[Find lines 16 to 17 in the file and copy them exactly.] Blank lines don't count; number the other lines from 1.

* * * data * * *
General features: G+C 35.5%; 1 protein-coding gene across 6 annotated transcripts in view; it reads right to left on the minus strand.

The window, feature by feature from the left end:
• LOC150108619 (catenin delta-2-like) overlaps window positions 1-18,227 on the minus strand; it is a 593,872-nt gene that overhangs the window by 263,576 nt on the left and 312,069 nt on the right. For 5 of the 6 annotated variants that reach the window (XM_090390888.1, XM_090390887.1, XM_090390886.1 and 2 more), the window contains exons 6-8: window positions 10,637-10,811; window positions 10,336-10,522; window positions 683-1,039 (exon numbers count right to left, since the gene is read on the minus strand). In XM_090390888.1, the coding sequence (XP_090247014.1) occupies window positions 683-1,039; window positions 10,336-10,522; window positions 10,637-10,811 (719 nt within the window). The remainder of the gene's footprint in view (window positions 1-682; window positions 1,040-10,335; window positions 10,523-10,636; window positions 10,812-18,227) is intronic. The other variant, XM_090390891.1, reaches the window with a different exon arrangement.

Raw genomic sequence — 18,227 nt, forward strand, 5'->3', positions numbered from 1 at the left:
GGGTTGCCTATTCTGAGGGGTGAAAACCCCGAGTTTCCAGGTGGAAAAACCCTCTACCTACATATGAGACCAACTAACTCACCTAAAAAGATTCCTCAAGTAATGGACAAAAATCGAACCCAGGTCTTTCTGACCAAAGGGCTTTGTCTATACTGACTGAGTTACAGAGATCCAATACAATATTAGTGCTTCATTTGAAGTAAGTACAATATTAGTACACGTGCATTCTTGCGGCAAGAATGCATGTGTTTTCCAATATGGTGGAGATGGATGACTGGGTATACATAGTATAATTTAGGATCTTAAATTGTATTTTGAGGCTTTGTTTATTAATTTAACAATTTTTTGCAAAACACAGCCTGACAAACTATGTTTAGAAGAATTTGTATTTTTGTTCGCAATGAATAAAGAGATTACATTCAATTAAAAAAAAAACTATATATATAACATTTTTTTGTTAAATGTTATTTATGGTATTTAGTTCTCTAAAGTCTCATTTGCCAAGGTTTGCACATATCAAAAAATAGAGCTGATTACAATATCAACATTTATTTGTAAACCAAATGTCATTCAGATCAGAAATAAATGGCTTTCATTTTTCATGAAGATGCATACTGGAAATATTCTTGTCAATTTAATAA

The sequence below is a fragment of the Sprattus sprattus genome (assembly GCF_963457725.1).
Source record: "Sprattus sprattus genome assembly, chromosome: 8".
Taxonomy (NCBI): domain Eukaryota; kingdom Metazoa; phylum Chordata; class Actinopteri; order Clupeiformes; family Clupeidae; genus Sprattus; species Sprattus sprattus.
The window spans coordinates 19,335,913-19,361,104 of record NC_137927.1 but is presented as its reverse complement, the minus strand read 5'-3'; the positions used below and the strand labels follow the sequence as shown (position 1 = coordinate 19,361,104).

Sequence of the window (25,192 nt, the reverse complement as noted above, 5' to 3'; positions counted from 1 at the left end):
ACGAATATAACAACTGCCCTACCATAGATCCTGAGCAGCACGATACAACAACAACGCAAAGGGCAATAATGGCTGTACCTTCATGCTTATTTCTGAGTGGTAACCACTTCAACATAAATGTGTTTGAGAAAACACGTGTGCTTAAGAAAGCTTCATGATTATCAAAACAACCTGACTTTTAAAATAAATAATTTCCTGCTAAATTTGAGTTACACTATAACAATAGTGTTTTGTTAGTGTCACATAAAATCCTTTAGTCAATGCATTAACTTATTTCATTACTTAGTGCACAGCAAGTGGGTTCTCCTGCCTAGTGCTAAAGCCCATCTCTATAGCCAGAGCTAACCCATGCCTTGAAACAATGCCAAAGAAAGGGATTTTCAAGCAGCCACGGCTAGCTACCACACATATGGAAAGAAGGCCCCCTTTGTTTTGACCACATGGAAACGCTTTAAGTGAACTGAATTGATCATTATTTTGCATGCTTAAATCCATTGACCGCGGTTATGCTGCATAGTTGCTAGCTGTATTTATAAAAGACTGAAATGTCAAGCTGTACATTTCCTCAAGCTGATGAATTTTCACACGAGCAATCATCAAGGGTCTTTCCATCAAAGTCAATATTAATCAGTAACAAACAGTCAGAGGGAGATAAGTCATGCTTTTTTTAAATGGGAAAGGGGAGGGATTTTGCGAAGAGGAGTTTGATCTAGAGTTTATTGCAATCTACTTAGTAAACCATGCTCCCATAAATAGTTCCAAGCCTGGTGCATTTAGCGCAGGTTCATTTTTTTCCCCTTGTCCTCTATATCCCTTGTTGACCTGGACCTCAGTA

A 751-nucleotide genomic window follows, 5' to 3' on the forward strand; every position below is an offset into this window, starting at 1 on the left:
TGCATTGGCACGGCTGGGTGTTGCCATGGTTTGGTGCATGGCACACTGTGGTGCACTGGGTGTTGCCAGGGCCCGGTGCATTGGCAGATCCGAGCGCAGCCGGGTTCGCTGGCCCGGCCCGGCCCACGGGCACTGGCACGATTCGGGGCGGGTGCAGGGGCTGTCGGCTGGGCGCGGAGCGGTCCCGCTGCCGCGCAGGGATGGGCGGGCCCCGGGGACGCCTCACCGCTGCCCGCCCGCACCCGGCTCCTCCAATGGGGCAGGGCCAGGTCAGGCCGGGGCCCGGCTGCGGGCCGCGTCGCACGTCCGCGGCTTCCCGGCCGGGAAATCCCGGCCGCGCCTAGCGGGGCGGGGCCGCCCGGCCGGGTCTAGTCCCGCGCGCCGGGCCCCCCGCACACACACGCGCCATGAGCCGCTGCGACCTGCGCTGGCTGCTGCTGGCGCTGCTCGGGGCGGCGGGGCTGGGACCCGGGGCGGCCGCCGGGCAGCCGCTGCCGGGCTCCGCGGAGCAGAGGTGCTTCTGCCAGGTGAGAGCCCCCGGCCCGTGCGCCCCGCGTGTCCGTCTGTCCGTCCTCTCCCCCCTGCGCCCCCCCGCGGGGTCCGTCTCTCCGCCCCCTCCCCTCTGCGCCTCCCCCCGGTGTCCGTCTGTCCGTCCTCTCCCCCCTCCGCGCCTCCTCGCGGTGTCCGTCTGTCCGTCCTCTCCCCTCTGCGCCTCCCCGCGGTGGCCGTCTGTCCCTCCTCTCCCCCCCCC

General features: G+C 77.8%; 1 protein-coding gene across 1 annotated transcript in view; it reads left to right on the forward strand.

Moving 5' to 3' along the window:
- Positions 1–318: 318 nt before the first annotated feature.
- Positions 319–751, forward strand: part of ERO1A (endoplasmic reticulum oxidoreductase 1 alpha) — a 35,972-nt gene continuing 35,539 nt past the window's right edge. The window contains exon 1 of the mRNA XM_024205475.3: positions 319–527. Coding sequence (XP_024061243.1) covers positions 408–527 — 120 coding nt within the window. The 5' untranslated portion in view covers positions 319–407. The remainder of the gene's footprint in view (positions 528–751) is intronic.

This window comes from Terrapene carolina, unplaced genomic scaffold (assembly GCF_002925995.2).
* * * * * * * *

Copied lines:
- Positions 1–318: 318 nt before the first annotated feature.
- Positions 319–751, forward strand: part of ERO1A (endoplasmic reticulum oxidoreductase 1 alpha) — a 35,972-nt gene continuing 35,539 nt past the window's right edge. The window contains exon 1 of the mRNA XM_024205475.3: positions 319–527. Coding sequence (XP_024061243.1) covers positions 408–527 — 120 coding nt within the window. The 5' untranslated portion in view covers positions 319–407. The remainder of the gene's footprint in view (positions 528–751) is intronic.